Frequently Asked Questions
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The ABA is the largest voluntary professional association in the world. With more than 400,000 members, the ABA provides law school accreditation, continuing legal education, information about the law, programs to assist lawyers and judges in their work, and initiatives to improve the legal system for the public. The mission of the ABA is to be the national representative of the legal profession, serving the public and the profession by promoting justice, professional excellence, and respect for the law.
For more than ninety years, the ABA has provided leadership in legal ethics and professional responsibility through the adoption of professional standards that serve as models of the regulatory law governing the legal profession.
No. The ABA is not a lawyer disciplinary agency and has no authority to investigate or act upon complaints filed against lawyers. Each state has its own agency that performs that function in regard to lawyers practicing in that state.
The ABA is a voluntary professional association for lawyers. There is no requirement that lawyers be members of the ABA in order to practice law. In some states, membership in the state bar association is required for a lawyer to represent clients.
Since 1978, the Center has been the core entity within the ABA to enhance public confidence in the profession by improving the ethics, competence, and professionalism of lawyers and judges and by strengthening the accountability and effectiveness of the profession's regulatory structure. The Center is supported through the ABA and through a separate membership.
The ABA has had some form of model ethics standards for lawyers since 1908. The Model Rules of Professional Conduct were adopted by the ABA House of Delegates on August 2, 1983, and have been amended on numerous occasions since, including a major revision in 2002. These standards serve as models for state rules governing lawyers and their relationships with their clients, the courts and third parties. Most of the states have enacted rules based on the Model Rules. The ABA Model Rules of Professional Conduct and the ethics opinions interpreting them are advisory only. The ethics rules, laws and court decisions in each jurisdiction are controlling.
The current edition of the ABA Model Rules of Professional Conduct is online.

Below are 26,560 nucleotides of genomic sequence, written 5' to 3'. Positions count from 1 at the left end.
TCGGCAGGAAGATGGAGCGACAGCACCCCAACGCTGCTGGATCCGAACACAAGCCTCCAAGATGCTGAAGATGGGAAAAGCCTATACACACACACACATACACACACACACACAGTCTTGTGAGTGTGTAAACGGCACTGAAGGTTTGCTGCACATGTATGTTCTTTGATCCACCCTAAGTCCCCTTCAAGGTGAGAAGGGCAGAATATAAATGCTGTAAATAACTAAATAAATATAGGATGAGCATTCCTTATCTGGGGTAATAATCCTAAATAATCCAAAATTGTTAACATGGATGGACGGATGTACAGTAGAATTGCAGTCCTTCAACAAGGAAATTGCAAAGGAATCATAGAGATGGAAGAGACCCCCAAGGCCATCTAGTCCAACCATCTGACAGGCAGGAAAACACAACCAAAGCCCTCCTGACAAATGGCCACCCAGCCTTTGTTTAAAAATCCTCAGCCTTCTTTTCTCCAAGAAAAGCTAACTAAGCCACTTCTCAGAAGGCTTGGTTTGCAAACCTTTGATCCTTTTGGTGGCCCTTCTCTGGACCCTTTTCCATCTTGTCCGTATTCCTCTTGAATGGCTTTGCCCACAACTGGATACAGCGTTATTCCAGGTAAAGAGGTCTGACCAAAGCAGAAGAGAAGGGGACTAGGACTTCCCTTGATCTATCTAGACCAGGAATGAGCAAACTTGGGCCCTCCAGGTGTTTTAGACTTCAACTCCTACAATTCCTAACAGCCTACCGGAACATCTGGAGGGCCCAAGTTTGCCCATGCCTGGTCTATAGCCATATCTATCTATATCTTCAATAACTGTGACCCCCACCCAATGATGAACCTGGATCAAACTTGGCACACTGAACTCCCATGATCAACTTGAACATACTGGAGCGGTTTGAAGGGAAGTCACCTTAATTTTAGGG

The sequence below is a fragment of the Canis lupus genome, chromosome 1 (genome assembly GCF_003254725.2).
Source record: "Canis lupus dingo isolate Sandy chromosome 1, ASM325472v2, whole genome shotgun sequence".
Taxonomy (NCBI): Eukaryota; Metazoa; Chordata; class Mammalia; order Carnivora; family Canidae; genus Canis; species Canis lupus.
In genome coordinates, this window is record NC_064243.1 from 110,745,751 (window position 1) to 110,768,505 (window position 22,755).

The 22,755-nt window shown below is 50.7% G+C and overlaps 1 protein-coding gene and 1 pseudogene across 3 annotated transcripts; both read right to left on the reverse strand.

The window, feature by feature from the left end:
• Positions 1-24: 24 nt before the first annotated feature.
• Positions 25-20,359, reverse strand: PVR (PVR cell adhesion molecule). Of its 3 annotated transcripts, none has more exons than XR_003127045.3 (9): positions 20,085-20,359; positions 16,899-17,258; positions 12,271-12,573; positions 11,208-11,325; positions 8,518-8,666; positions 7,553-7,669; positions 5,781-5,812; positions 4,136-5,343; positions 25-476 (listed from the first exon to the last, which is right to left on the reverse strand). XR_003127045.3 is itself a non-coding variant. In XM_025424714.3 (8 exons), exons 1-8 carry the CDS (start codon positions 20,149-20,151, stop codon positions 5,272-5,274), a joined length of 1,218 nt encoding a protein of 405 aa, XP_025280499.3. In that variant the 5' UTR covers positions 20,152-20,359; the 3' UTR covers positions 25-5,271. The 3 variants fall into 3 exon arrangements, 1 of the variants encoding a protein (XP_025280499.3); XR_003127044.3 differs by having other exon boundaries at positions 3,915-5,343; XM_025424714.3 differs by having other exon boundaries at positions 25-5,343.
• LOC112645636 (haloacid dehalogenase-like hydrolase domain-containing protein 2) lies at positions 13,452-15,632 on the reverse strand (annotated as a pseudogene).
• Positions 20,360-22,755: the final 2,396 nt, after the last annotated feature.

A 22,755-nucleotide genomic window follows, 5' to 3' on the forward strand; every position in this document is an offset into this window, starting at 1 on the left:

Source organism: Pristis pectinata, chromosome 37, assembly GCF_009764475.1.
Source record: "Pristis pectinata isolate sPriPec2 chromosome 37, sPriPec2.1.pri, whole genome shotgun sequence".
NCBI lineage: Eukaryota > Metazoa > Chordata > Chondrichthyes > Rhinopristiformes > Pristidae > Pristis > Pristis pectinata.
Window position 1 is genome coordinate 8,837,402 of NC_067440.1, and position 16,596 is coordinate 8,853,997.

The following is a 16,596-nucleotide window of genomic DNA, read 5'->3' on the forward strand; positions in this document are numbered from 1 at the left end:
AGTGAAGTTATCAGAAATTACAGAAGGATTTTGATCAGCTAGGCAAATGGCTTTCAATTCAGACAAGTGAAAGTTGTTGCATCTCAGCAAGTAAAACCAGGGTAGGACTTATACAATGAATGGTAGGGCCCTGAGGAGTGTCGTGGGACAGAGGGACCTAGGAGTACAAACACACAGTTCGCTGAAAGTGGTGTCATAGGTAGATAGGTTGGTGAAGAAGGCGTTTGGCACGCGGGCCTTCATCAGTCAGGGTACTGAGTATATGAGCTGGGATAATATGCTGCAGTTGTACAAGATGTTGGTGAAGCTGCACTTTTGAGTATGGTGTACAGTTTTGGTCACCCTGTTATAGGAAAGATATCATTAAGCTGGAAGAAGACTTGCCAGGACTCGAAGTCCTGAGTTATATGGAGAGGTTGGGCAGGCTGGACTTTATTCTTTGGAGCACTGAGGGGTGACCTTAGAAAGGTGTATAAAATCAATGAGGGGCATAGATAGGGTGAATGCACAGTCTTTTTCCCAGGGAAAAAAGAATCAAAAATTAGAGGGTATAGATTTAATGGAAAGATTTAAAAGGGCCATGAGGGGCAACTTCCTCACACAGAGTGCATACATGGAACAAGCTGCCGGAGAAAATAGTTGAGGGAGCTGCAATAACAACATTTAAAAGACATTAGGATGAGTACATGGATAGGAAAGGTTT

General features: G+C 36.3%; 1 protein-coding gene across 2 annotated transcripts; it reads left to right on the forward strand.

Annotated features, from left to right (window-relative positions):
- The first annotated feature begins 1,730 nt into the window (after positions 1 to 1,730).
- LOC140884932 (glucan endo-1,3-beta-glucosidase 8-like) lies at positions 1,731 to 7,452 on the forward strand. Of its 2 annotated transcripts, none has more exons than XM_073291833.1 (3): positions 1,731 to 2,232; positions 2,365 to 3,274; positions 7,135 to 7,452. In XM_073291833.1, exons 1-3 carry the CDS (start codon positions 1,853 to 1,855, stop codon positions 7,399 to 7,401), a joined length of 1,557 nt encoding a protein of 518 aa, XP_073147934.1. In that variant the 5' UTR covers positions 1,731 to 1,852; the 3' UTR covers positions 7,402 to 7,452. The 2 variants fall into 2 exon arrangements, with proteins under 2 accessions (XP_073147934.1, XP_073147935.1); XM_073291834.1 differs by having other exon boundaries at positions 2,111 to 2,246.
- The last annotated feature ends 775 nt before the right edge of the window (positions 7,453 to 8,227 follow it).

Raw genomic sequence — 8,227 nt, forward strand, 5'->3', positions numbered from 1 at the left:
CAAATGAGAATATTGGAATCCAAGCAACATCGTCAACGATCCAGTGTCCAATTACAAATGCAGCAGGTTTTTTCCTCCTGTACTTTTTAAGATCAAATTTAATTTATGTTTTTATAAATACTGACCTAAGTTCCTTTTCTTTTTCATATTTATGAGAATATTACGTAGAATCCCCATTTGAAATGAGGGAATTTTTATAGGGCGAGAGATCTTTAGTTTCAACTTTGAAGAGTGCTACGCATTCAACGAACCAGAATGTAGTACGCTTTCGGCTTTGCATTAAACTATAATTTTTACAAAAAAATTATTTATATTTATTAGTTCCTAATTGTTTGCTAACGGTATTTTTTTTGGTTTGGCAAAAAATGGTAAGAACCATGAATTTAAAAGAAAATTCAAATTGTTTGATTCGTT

An electronic version of the Model Rules also can be found on LEXIS by using the CODES file of the ETHICS Library. On Westlaw, go to the ABA-AMRPC database.
To purchase a hard copy of the 2004 edition of the Model Rules of Professional Conduct (the most recent version), order online or contact the ABA Service Center at 800-285-2221 and ask for PC # 561-0172.
Where can one purchase other materials about legal ethics?
The professional responsibility area of the ABA Web Store contains all resources in this area. Discounts are available for ABA and Center members.
Since 1908, the Ethics Committee has focused its efforts on the development of model national ethics standards and the drafting of definitive ethics opinions interpreting and applying those standards.
1) Center members can download free opinions in .pdf format.
2) Non-members can purchase individual opinions for online or mail delivery or purchase an annual subscription for $35.00/year for the delivery of opinions through the mail as they are issued.
4) Summaries of recent opinions are available for free.
LEXIS subscribers can access the opinions in the FOPIN and INFOP Files of the ETHICS Library. Westlaw users will find them in the ABA-ETHOP database. As an aid to researching the ABA's opinions, Model Rules and the Model Code use Shepard's Professional and Judicial Conduct Citations. In addition to finding citations to court cases, this Shepard's publication also includes citations from law reviews, legal treatises and the ABA Journal.
In addition to the vast information available on our Web site, the Center for Professional Responsibility publishes such resources as the ABA Model Rules of Professional Conduct and an annotated version of that publication; the Compendium of Professional Responsibility Rules and Standards; The Legal Assistant's Practice Guide to Professional Responsibility; and Legal Ethics: The Lawyer's Deskbook on Professional Responsibility among many others. See our publications page for a complete listing of publications available.
In addition, the ABA/BNA Lawyers' Manual on Professional Conduct is a useful general resource for research in professional responsibility. The Manual also has digests of thousands of state and local bar association ethics opinions, some of which may be relevant to your inquiry. The Manual is very widely available in law libraries and is also available on Westlaw in the database ABA-BNA.
How does one find a lawyer?